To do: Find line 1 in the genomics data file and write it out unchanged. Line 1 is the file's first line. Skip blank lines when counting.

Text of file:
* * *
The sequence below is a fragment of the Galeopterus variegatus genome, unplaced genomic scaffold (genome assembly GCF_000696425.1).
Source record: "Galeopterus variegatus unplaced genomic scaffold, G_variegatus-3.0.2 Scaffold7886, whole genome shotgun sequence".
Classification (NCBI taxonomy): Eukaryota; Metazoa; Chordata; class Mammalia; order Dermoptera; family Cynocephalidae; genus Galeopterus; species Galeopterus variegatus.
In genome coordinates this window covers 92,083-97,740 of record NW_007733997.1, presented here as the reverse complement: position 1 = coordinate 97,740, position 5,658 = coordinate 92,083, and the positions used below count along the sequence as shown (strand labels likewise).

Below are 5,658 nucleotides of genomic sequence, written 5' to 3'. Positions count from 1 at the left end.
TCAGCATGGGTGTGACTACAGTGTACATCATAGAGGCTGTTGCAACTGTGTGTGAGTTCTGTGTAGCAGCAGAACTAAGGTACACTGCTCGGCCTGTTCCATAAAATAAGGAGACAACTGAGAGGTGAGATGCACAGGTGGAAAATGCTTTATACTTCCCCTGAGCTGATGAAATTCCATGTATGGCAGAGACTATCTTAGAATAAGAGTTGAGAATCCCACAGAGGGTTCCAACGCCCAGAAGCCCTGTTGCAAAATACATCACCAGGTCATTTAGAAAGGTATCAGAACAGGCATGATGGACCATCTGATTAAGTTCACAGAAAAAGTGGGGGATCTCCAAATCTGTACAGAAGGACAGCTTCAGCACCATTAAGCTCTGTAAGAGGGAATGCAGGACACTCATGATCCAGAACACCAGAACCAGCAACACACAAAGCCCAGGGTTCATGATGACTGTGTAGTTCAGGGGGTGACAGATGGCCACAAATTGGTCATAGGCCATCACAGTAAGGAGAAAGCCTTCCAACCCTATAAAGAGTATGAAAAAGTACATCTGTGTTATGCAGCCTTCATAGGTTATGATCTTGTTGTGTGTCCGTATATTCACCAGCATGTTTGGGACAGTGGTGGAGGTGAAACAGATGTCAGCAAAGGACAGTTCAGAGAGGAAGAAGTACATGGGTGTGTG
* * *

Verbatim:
The sequence below is a fragment of the Galeopterus variegatus genome, unplaced genomic scaffold (genome assembly GCF_000696425.1).